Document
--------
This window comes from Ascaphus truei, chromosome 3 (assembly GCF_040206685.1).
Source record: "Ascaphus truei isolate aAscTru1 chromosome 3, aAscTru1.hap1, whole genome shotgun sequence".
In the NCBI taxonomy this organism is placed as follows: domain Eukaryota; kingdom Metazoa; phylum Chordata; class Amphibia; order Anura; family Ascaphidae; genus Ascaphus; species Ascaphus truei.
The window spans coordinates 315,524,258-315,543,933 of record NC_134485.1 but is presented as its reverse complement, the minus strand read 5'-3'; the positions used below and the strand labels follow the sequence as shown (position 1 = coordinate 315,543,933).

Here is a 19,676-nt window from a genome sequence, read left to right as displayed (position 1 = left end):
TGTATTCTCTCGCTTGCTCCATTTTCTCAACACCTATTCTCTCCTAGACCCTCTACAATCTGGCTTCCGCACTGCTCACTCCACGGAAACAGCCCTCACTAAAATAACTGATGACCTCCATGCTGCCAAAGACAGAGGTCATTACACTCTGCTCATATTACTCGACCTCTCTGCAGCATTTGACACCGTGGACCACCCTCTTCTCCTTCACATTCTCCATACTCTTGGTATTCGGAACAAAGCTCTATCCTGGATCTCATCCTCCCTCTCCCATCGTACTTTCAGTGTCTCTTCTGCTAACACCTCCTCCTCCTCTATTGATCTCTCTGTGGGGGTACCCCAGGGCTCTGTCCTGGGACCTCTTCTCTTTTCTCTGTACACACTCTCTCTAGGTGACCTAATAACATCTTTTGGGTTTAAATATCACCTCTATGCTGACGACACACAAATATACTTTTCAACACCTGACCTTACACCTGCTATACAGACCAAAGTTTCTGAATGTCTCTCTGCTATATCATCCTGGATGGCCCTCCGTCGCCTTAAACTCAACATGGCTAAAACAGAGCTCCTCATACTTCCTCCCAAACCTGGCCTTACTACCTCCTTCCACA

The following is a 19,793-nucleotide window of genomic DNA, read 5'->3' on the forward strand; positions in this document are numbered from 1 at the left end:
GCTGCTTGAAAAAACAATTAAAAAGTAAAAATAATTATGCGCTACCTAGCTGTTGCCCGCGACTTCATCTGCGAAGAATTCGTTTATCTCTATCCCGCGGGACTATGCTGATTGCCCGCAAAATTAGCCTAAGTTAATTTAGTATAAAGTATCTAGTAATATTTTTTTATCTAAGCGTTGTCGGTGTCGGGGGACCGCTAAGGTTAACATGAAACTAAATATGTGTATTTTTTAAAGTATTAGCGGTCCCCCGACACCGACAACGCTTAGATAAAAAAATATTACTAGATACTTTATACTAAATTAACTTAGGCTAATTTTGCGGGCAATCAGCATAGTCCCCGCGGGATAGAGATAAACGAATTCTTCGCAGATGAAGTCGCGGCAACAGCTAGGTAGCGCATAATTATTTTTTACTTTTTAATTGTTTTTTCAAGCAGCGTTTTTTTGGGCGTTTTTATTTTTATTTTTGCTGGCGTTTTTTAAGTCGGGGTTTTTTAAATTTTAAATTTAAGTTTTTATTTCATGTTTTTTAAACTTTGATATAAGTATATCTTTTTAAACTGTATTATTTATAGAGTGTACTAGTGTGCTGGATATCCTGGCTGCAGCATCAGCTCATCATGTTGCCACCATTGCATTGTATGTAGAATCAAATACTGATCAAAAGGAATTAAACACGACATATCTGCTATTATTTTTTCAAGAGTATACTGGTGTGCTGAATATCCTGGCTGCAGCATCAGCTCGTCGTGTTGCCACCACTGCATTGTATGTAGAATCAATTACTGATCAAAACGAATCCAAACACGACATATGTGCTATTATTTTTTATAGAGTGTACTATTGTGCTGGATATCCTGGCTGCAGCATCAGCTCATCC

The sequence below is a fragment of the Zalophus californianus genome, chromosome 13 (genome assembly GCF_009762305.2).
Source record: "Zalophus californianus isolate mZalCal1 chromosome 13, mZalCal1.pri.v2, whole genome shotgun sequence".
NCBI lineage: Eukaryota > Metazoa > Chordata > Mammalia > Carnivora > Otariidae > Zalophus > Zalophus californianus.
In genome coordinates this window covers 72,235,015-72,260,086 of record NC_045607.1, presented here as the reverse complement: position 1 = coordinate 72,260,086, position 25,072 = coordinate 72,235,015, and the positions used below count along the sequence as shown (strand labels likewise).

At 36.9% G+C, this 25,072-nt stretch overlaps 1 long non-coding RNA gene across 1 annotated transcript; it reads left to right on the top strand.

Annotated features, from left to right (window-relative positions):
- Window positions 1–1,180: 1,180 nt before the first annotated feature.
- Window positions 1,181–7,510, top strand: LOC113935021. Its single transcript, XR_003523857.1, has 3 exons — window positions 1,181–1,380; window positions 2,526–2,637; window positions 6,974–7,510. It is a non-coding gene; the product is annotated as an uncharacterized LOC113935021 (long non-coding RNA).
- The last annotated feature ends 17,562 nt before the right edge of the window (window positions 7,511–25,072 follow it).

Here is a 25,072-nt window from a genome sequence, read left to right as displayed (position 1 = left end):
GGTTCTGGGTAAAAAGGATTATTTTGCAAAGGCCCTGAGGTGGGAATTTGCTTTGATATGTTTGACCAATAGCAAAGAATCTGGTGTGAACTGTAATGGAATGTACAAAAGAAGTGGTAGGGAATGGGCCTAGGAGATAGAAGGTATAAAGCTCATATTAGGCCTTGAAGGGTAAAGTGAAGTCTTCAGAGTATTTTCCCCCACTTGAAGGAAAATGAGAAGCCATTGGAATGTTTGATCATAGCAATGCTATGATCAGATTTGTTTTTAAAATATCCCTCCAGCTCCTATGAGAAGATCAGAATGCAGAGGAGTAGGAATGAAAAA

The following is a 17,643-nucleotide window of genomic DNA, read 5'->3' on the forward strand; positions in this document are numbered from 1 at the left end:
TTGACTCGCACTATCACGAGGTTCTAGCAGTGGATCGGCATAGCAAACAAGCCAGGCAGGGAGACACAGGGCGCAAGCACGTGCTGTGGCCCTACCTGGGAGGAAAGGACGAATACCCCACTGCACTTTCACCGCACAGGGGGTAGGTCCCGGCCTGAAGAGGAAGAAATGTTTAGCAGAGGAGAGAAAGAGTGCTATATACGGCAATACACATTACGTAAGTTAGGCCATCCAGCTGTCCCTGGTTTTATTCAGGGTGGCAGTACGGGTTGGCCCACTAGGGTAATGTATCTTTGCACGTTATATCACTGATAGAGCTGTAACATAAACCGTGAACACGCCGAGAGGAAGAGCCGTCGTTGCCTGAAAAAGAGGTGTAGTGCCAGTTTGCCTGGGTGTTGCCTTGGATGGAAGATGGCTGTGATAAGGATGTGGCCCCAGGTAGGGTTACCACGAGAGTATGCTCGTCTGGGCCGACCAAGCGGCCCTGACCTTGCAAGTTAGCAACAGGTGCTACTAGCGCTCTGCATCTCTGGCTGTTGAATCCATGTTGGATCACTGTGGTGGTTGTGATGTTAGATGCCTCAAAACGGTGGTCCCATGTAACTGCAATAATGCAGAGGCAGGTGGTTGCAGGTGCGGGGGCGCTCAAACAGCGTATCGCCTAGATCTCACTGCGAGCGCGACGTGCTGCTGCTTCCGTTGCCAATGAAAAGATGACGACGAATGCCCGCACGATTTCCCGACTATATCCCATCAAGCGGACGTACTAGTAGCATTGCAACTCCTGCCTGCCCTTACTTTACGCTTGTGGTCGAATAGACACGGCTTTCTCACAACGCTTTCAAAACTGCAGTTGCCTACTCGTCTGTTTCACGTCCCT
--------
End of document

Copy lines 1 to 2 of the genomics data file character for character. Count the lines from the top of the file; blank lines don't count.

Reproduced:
This window comes from Ascaphus truei, chromosome 3 (assembly GCF_040206685.1).
Source record: "Ascaphus truei isolate aAscTru1 chromosome 3, aAscTru1.hap1, whole genome shotgun sequence".